Keywords: Online Education, Student Engagement, course management, class facilitation, online teaching

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3 Extending the Flipped Classroom Approach: Using Technology in Module Delivery to Students of English Language and Literature at the British University in Egypt

Authors: Azza Taha Zaki

Abstract:

Technology-enhanced teaching has been in the limelight since the 90s when educators started investigating and experimenting with using computers in the classroom as a means of building 21st. century skills and motivating students. The concept of technology-enhanced strategies in education is kaleidoscopic! It has meant different things to different educators. For the purpose of this paper, however, it will be used to refer to the diverse technology-based strategies used to support and enrich the flipped learning process, in the classroom and outside. The paper will investigate how technology is put in the service of teaching and learning to improve the students’ learning experience as manifested in students’ attendance and engagement, achievement rates and finally, students’ projects at the end of the semester. The results will be supported by a student survey about relevant specific aspects of their learning experience in the modules in the study.

Keywords: Student Engagement, Student Achievement, Egypt, attendance, British University, flipped, student-centred, students’ projects

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2 Different Roles for Mentors and Mentees in an e-Learning Environment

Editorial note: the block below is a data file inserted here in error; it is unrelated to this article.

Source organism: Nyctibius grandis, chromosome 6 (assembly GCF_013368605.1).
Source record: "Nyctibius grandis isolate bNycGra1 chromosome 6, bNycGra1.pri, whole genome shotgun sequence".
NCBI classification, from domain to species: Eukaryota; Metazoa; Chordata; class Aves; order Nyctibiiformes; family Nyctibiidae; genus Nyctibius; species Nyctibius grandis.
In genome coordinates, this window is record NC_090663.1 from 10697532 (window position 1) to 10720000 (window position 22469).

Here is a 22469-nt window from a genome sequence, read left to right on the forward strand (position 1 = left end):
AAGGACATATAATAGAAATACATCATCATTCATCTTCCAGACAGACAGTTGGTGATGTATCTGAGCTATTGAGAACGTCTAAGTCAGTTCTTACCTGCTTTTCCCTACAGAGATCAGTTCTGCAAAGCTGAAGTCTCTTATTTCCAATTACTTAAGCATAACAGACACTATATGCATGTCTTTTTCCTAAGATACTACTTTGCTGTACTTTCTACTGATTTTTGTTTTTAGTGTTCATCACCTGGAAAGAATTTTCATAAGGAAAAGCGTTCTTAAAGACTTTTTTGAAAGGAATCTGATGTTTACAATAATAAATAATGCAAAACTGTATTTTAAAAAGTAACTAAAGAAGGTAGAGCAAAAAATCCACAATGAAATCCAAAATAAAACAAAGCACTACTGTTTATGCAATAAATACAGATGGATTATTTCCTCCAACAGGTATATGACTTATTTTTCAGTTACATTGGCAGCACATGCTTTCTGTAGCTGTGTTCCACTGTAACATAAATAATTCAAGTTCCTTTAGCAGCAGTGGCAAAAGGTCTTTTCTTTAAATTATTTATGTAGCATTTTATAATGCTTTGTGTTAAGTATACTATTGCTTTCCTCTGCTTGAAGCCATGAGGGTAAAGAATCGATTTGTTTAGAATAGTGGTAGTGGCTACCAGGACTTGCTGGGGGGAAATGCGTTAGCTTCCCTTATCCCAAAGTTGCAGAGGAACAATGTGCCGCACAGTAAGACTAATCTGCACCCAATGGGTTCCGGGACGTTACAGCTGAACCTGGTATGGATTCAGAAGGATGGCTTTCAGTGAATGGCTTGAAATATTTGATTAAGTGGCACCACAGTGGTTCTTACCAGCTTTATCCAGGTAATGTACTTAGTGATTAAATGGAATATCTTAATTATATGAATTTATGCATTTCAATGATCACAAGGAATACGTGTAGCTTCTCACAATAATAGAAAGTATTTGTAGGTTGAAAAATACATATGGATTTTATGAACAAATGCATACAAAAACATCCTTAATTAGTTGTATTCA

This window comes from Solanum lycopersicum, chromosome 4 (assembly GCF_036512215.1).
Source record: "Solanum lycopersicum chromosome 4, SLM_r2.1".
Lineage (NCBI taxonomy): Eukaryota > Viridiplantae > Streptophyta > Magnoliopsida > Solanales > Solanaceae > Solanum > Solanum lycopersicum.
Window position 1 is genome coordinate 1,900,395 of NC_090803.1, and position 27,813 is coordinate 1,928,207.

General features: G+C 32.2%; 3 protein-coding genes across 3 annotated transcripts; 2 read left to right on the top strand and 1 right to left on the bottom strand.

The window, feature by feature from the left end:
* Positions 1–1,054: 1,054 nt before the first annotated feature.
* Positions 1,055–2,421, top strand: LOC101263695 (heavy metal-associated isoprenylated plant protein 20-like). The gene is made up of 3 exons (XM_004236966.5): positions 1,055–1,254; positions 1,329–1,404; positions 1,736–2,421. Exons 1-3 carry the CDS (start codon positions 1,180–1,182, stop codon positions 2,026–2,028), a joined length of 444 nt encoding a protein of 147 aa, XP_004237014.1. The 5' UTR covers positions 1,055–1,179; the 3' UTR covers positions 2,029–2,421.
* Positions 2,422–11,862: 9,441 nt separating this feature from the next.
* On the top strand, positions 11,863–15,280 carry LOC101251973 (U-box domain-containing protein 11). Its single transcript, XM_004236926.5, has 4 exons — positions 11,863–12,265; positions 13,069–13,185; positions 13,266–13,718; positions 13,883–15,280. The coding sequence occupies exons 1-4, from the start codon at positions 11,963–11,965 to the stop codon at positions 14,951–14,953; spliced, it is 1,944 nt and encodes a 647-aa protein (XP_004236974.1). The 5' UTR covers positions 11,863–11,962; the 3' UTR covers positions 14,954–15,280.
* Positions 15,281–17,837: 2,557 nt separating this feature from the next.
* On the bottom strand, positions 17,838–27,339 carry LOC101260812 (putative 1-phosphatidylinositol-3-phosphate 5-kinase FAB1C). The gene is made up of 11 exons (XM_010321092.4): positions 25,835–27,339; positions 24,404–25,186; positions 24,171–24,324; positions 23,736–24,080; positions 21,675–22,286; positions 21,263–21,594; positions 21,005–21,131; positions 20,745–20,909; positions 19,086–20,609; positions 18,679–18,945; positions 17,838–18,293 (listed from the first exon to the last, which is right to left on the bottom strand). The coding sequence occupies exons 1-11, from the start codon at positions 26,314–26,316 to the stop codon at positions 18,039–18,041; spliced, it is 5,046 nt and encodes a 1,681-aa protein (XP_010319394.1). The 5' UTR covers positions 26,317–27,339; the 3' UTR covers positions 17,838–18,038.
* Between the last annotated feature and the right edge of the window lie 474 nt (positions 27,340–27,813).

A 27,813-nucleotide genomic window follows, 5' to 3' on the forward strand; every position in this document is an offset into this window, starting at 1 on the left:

Authors: Nidhi Gadura

Abstract:

Given the increase in the number of students and administrators asking for online courses the author developed two partially online courses. One was a biology majors at genetics course while the other was a non-majors at biology course. The student body at Queensborough Community College is generally underprepared and has work and family obligations. As an educator, one has to be mindful about changing the pedagogical approach, therefore, special care was taken when designing the course material. Despite the initial concerns, both of these partially online courses were received really well by students. Lessons learnt were that student engagement is the key to success in an online course. Good practices to run a successful online course for underprepared students are discussed in this paper. Also discussed are the lessons learnt for making the eLearning environment better for all the students in the class, overachievers and underachievers alike.

Keywords: pedagogy, Student Engagement, partially online course, community college

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1 Relationship between Facebook Usage and the Student Engagement of Sri Lankan Management Undergraduates

Authors: L. C. H. Jayarathna, W. M. N. Fernando

Abstract:

Academics and researchers are interested in the effects of social media on college students, with a specific focus on the most popular social media website; Facebook. Previous studied have found contradictory result on the relationship between Facebook usage and the student engagement with positive, detrimental and no significant relationships. However, these studies were limited to western higher education system. This paper fills a gap in the literature by using a sample (300) of Sri Lankan management undergraduates to examine the relationship between Facebook usage and student engagement. Student engagement was measured 35 item scale based on the National Survey of Student Engagement and Facebook usage by Facebook intensity scale. Descriptive statistics, path analysis and structural equation modeling were applied as statistical tools and techniques. Results indicate that student engagement scale was significantly negatively related with the Facebook usage with the influence from student engagement on Facebook usage.

Keywords: Student Engagement, social networking sites, Facebook Intensity